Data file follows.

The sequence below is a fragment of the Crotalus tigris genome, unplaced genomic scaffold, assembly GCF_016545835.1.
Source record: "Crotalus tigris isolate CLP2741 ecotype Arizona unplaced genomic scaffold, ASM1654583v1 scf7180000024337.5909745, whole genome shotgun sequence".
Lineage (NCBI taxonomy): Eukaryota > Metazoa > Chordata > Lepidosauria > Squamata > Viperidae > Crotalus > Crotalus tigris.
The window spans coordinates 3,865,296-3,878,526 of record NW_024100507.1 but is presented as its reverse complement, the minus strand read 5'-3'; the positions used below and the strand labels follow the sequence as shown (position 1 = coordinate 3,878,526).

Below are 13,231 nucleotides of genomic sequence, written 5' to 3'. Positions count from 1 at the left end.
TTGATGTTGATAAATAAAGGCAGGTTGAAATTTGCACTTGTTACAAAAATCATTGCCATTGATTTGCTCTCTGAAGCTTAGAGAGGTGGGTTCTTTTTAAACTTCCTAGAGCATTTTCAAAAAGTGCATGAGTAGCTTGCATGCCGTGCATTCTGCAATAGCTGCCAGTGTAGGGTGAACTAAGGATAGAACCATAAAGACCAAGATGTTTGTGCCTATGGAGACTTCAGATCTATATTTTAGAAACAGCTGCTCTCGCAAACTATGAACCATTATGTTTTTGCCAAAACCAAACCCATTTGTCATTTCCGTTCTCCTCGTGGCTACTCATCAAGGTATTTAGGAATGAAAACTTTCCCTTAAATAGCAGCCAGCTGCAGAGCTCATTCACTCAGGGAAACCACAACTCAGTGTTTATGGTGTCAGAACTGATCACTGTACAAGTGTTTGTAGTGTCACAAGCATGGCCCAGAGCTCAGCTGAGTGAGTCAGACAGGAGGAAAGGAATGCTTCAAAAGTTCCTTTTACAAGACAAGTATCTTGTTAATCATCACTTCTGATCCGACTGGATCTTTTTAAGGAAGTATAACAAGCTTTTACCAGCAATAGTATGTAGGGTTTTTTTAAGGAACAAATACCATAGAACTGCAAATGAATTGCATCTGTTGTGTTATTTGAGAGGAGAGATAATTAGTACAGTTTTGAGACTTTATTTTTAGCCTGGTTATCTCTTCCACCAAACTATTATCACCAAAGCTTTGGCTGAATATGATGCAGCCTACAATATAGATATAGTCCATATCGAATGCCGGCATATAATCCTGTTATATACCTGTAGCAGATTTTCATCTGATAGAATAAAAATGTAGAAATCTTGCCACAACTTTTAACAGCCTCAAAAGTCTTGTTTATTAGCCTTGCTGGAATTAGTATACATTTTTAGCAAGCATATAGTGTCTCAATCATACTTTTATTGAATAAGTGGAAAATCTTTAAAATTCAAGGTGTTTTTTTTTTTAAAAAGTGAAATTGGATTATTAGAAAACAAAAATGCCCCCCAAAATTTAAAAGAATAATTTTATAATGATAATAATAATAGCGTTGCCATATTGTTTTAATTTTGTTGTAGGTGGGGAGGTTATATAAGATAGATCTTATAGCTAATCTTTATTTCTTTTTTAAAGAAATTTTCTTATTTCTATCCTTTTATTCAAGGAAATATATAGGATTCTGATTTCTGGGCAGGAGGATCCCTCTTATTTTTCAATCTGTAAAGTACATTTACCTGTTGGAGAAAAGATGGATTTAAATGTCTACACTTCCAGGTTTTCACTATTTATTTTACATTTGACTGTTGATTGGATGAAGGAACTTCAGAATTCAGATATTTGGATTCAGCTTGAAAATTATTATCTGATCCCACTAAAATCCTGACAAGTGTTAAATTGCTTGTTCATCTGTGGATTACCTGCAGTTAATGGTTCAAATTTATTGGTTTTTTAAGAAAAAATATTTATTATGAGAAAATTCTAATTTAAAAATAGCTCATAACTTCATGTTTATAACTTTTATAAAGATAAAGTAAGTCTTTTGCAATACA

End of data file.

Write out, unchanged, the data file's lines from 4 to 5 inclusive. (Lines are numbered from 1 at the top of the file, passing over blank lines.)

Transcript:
The window spans coordinates 3,865,296-3,878,526 of record NW_024100507.1 but is presented as its reverse complement, the minus strand read 5'-3'; the positions used below and the strand labels follow the sequence as shown (position 1 = coordinate 3,878,526).

Below are 13,231 nucleotides of genomic sequence, written 5' to 3'. Positions count from 1 at the left end.